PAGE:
Here’s what Webster says about the word miracle:
“An extraordinary event manifesting divine intervention in human affairs”
On Thursday July 30th 2009, I got to see Chelsi again and now her recovery can only be described as a miracle. There is just no other way to characterize it. In August of 2008, I was fortunate enough to be in the car with Chelsi, her mom, and Norma Hunt – chief of nursing for Hospital Loma De Luz – as we rushed her to the hospital in San Pedro. To say that her condition was grave would be an understatement. We didn’t even know if she would survive the car trip. She was bleeding from the mouth and nose. Her sclera (the white part around your eyes) looked like a giant blood blister in both eyes. Her platelets were at zero and her white blood cell count was elevated to around 50,000. During 42 days in the hospital, Chelsi received 12 units of blood and 7 units of platelets.
In October, I updated with a good report on her condition and a picture. Now, one year later, she has just returned from her three month checkup in San Pedro in which she was told that there is nothing wrong with her and that she has returned to normal health!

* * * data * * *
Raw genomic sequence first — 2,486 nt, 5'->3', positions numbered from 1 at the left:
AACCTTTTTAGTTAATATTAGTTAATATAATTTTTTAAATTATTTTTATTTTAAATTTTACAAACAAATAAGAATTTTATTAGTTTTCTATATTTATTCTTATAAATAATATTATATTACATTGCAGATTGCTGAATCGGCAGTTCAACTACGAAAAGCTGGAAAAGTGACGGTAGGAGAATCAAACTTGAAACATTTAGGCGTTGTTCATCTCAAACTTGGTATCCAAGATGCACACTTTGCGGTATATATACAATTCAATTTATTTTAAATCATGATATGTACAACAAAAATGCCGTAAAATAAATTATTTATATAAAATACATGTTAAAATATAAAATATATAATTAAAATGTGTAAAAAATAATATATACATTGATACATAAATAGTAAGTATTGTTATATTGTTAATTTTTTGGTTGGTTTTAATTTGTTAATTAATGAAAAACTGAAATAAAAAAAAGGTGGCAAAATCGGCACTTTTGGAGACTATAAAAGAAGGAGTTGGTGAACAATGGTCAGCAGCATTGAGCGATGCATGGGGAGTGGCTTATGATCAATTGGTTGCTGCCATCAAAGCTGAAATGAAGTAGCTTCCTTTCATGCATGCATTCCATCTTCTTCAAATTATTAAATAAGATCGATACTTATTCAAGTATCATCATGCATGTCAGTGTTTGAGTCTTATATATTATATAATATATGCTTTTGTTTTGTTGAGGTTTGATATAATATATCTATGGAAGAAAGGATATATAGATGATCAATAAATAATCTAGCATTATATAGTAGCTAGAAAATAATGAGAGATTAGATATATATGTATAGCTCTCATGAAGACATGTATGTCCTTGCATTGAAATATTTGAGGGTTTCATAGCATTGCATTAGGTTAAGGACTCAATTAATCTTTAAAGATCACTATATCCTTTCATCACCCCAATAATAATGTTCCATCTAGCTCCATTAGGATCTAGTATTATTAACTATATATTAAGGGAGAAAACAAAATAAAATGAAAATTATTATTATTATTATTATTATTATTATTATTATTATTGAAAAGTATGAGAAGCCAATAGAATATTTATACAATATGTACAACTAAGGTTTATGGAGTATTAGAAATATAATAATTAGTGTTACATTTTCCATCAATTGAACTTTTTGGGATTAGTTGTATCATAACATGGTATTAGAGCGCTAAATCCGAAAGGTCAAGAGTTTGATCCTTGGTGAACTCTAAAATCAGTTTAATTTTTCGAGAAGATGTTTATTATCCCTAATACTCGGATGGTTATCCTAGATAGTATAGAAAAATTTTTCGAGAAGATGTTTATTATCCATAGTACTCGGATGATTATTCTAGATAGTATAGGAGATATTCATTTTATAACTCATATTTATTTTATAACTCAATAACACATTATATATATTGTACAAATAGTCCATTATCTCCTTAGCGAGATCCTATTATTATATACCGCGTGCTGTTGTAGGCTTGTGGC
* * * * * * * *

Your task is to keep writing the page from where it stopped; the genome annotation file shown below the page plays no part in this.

Webster was right when he called it “divine intervention”. God intervened in little Chelsi’s life in a way that is rarely seen. In a sea of stories where God doesn’t seem to intervene or at least His intervention isn’t obvious to us – this story stands out. At a time when everything I know about “missions” is being deconstructed and re-written by God, at a time when spiritually, physically, and emotionally I feel exhausted – God knew just the right medicine to administer. Enter one five minute visit from a miracle. A few pictures were taken, tears quietly shed after their departure. A little girl that will never know the role she played in God reminding His child (me) that miracles still happen. Keep going, keep praying, and keep standing. The gates of hell shall not prevail………
Thank you father.